The potential for serious unrest is one of those low probability, high consequence risks that are difficult to estimate properly but which should not be ignored.
Unrest remains a tail risk rather than a central risk. It is much more likely the Eastern Province will remain peaceful, and much less likely that it will see social upheaval.
No one will make money betting on political instability in Saudi Arabia or unrest in the oilfields because the probability in any given year is low.
The risk of unrest could be as low as 5 per cent or even 1pc but that is not the same as zero. The same could have been said about the risk of upheaval in Egypt or Tunisia before 2011.
The risks are real enough that they are perceived as a serious danger by the Saudi government, which continues to maintain a heavy security presence in the area, and they help explain why the confrontation between Riyadh and Tehran is so bitter and so personal.
In most parts of the Middle East, national boundaries do not correspond to religious, cultural, linguistic or tribal divisions, and Saudi Arabia is no exception.
The kingdom is an amalgamation of the conservative central region (Najd) with the western coast (Hijaz) and the eastern oases along the Gulf coast (al-Hasa), all of which were separately administered until comparatively recently.
King Abdulaziz, ruler of the Najd, conquered al-Hasa in 1913 from the disintegrating Ottoman Empire, and added the Hijaz in 1924/25, finally unifying the country in 1932. But there are still major cultural and religious differences between the regions and even within them.
Much of the ruling political and religious elite is drawn from the Najd, which is also identified with the austere Wahhabi form of Islam.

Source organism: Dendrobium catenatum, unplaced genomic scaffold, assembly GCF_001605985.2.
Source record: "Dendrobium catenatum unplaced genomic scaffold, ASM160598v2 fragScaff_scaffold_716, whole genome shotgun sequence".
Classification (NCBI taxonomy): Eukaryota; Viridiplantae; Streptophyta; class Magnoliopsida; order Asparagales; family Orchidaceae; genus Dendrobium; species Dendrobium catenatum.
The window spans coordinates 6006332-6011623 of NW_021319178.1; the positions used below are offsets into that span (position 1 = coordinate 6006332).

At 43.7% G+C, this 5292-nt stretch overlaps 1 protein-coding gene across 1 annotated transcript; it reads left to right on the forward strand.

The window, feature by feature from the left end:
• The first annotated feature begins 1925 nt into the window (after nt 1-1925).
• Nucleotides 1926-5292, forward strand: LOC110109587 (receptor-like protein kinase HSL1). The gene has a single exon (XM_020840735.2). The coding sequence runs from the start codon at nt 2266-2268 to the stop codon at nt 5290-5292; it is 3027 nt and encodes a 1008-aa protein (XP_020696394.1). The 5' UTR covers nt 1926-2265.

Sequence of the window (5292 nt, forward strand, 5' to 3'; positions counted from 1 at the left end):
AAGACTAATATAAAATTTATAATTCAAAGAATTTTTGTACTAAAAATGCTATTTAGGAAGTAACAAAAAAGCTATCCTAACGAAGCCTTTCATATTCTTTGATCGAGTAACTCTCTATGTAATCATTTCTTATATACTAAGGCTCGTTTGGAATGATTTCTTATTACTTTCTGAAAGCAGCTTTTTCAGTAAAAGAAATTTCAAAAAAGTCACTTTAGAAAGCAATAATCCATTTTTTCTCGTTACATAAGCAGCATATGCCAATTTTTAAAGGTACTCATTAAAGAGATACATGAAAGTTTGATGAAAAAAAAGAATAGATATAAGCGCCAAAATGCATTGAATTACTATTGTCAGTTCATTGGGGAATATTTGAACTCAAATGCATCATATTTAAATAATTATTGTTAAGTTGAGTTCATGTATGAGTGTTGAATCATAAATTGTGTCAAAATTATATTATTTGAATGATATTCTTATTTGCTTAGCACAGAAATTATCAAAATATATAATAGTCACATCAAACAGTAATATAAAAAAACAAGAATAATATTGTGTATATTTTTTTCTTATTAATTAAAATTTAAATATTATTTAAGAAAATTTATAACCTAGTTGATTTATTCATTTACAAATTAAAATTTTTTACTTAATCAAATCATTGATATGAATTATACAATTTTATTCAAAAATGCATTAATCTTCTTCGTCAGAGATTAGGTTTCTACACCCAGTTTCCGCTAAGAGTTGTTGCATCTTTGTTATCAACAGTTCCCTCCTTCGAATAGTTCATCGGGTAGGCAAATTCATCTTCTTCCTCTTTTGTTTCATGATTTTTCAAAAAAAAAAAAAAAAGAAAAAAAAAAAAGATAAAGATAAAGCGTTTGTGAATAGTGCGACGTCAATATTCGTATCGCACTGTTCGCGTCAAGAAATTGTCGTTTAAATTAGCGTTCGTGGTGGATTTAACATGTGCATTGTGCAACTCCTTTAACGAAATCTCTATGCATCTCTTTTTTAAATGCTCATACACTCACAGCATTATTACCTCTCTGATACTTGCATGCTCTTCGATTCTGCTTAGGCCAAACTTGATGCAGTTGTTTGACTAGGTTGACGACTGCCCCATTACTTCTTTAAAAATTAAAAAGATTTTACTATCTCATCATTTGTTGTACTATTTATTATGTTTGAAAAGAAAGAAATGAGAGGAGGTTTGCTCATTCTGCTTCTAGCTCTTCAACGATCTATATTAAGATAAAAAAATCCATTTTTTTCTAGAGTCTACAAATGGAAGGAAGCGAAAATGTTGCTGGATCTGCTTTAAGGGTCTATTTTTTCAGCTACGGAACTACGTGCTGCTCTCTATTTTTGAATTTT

Hijaz was the home of more liberal interpretations of Islam while the majority of the population in al-Hasa followed Shia Islam.
As part of an effort at nation-building, conservative religious views from the Najd have been imposed on other parts of the country.
According to the US government's Commission on International Religious Freedom, the modern Saudi state "privileges its own interpretation of Sunni Islam over all other interpretations" and "restricts most forms of public religious expression inconsistent with its particular interpretation of Sunni Islam".
One result is a long history of tension between Sunnis, especially those following a strict Wahhabi interpretation, and the Shia communities in al-Hasa, now renamed the Eastern Province.
"Authorities continue to repress and discriminate against dissident clerics and members of the Shia community” the Commission on International Religious Freedom wrote in its latest annual report.
"The Shia community also faces discrimination in education, employment, the military, political representation, and the judiciary," the Commission concluded, according to the International Religious Freedom Report 2015. The Saudi government denies any discrimination.
Recent reports have noted progress towards ending official discrimination, but how much unofficial discrimination remains is unclear because the Saudi government strongly discourages research.